It is expected to loosen rules on banks introduced after the financial crisis in 2008 when some banks faced collapse.
The changes will be presented as an example of post-Brexit freedom to tailor regulation specifically to the needs and strengths of the UK economy.
Critics will say it risks forgetting the lessons of the financial crisis.
The plans to ease regulations on financial services are being described as a second "Big Bang" - a reference to the deregulation of financial services by Margaret Thatcher's government in 1986.
Rules that forced banks to legally separate their retail lending arms from their riskier investment operations will be reviewed, as will rules governing the hiring, monitoring and sanctioning of senior finance executives.
The government has already announced it will scrap a cap on bankers' bonuses and allow insurance companies to invest in long-term assets like housing and windfarms to boost investment and help its levelling up agenda.
Chancellor Jeremy Hunt, who will announce a package of more than 30 regulatory reforms, said the changes would "unlock investment across our economy to deliver jobs and opportunity for the British people".
"Leaving the EU gives us a golden opportunity to reshape our regulatory regime and unleash the full potential of our formidable financial services sector," he added.
Mr Hunt is set to meet with bosses of the UK's largest financial services in Edinburgh on Friday to discuss the reforms.
After the financial crisis of 2008, when the government had to spend billions supporting the UK banking system, a new regime was brought in to increase the personal accountability of senior risk-taking staff.
It allows for fines, bans and even custodial sentences, although there have been very few examples of enforcement.
But City insiders say a major disadvantage it imposes is the lengthy process of getting the movement of senior staff to the UK approved by the regulator - making London less attractive to foreign firms.
Complex rules on how commissions and services, such as research, are paid for will also be reviewed.
After the financial crisis, large banks were forced to separate or "ring fence" their domestic banking operations (mortgages, loans etc) from their investment banking operations (exposing their own cash to market volatility), that were deemed riskier.
The cost of having two separate shock-absorbing cushions of spare money (capital) was deemed by some as placing extra costs on the sector. This may be mentioned in the overhaul, but most of the big banks have spent billions on this ring fencing and are not calling for its reversal.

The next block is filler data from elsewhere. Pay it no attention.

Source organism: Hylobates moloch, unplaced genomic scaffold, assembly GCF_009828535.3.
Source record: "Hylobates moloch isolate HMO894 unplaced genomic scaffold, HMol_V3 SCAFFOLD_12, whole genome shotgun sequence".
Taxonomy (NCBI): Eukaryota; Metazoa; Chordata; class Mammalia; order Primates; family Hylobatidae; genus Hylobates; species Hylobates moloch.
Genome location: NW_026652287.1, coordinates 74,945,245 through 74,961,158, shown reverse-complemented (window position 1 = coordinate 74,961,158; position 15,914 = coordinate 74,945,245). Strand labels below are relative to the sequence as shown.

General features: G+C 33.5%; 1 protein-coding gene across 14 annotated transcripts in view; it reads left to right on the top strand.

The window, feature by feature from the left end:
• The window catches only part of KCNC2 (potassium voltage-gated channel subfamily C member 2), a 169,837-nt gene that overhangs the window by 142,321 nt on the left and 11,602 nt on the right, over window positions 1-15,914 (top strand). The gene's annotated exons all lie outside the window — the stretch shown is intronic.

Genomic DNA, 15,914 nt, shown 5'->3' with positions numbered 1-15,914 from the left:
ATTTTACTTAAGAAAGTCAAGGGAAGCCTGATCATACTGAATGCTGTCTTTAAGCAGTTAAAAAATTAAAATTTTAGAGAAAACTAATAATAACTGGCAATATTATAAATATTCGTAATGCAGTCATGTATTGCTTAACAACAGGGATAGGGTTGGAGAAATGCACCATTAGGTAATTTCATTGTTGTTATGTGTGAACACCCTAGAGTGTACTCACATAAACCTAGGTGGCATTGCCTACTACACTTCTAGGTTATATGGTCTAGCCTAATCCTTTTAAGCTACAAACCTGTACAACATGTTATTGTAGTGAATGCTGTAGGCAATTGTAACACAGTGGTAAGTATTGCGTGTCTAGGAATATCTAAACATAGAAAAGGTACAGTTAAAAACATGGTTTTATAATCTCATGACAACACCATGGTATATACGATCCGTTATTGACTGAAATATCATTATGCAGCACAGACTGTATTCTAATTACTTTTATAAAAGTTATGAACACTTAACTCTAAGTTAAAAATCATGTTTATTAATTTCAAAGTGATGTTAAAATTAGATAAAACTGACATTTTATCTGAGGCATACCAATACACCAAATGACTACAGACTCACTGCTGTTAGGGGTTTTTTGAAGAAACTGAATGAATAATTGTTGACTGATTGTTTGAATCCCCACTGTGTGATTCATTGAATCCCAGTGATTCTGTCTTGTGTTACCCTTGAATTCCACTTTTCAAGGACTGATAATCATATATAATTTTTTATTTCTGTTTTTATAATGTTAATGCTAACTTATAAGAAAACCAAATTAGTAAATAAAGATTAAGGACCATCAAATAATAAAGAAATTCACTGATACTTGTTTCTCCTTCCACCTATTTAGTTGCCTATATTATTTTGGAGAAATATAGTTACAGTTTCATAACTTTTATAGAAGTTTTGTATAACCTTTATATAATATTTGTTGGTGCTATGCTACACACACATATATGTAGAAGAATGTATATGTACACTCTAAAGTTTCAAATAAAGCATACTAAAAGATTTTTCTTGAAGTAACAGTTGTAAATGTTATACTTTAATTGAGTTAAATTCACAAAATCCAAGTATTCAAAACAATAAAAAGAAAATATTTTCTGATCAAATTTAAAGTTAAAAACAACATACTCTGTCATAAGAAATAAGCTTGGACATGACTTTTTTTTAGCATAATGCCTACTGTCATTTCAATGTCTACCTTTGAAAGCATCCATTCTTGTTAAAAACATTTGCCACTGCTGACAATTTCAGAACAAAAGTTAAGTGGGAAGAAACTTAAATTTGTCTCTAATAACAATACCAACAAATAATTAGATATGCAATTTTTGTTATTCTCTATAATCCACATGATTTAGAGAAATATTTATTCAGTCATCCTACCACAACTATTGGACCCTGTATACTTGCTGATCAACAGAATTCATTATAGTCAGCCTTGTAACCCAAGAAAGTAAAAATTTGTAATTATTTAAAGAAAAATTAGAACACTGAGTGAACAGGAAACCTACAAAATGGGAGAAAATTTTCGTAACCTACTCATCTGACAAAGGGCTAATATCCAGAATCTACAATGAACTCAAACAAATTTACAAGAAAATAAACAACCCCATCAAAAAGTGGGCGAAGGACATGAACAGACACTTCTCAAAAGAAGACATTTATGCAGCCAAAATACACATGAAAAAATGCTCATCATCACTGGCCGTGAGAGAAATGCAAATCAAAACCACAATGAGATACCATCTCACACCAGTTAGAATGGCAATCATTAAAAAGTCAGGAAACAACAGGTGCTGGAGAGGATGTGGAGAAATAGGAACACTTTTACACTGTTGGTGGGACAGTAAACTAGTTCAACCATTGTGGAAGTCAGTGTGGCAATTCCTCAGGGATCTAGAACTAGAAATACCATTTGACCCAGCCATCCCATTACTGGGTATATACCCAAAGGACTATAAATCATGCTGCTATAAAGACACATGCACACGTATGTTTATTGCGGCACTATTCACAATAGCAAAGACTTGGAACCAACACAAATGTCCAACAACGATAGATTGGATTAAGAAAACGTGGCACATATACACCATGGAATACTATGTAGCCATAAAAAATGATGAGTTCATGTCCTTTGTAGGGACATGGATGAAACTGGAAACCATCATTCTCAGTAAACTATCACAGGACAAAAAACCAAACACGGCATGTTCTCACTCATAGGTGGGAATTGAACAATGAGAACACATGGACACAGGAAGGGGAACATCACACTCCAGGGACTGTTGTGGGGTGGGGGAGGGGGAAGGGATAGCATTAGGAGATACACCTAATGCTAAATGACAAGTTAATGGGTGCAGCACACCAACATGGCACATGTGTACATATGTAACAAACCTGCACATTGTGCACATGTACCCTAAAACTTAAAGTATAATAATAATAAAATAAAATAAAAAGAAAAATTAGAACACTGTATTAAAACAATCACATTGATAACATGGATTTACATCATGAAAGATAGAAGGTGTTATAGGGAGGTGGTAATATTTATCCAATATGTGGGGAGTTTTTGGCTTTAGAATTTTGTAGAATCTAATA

Reforms of ring fencing are aimed at mid-size banks such as Virgin Money and TSB.
There may also be new rules around bundling investments together into tradeable units - a process called securitisation. This process was instrumental in exacerbating the 2008 financial crisis as no one really knew where the bad debts were located so everyone stopped lending to everyone.
The government will also re-announce more freedom for the pensions and insurance industry to invest in longer term, illiquid (hard to sell quickly) assets - e.g. social housing, windfarms, nuclear - which the government will say helps their levelling up ambitions.
It is worth noting that although this will be billed as a Brexit freedom, the EU is undertaking similar reforms.
There will be some nod to developing the UK as a centre for crypto assets, but with some caveats given the recent bloodbath after the demise of the cryptocurrency exchange FTX. Most financial industry leaders say they are crypto curious but don't feel the need to be first on this. "Let the shipwrecks of others be your seamarks," said one.
London's position as the pre-eminent European financial centre has been dented in recent years. London briefly lost its long-time crown of most valuable European stock market to Paris before gains in the pound pushed it narrowly back ahead, while Amsterdam took the title of busiest European share dealing centre.
Leading hedge fund manager Sir Paul Marshall of Marshall Wace recently described the London financial markets as a "Jurassic Park" of old-fashioned companies and investors, and it has struggled to attract the world's fastest growing companies to list on UK exchanges, often losing out to New York, Shanghai or even Amsterdam.
Labour politicians have criticised the scrapping of the bonus cap and said the UK should not engage in a regulatory race to the bottom, but the government will insist the reforms strike the right balance between stability and innovation.
Others will say that in loosening regulation we risk forgetting the lessons of the financial crisis when excessive risk taking ended in billions in bailouts and a decade of stagnating productivity.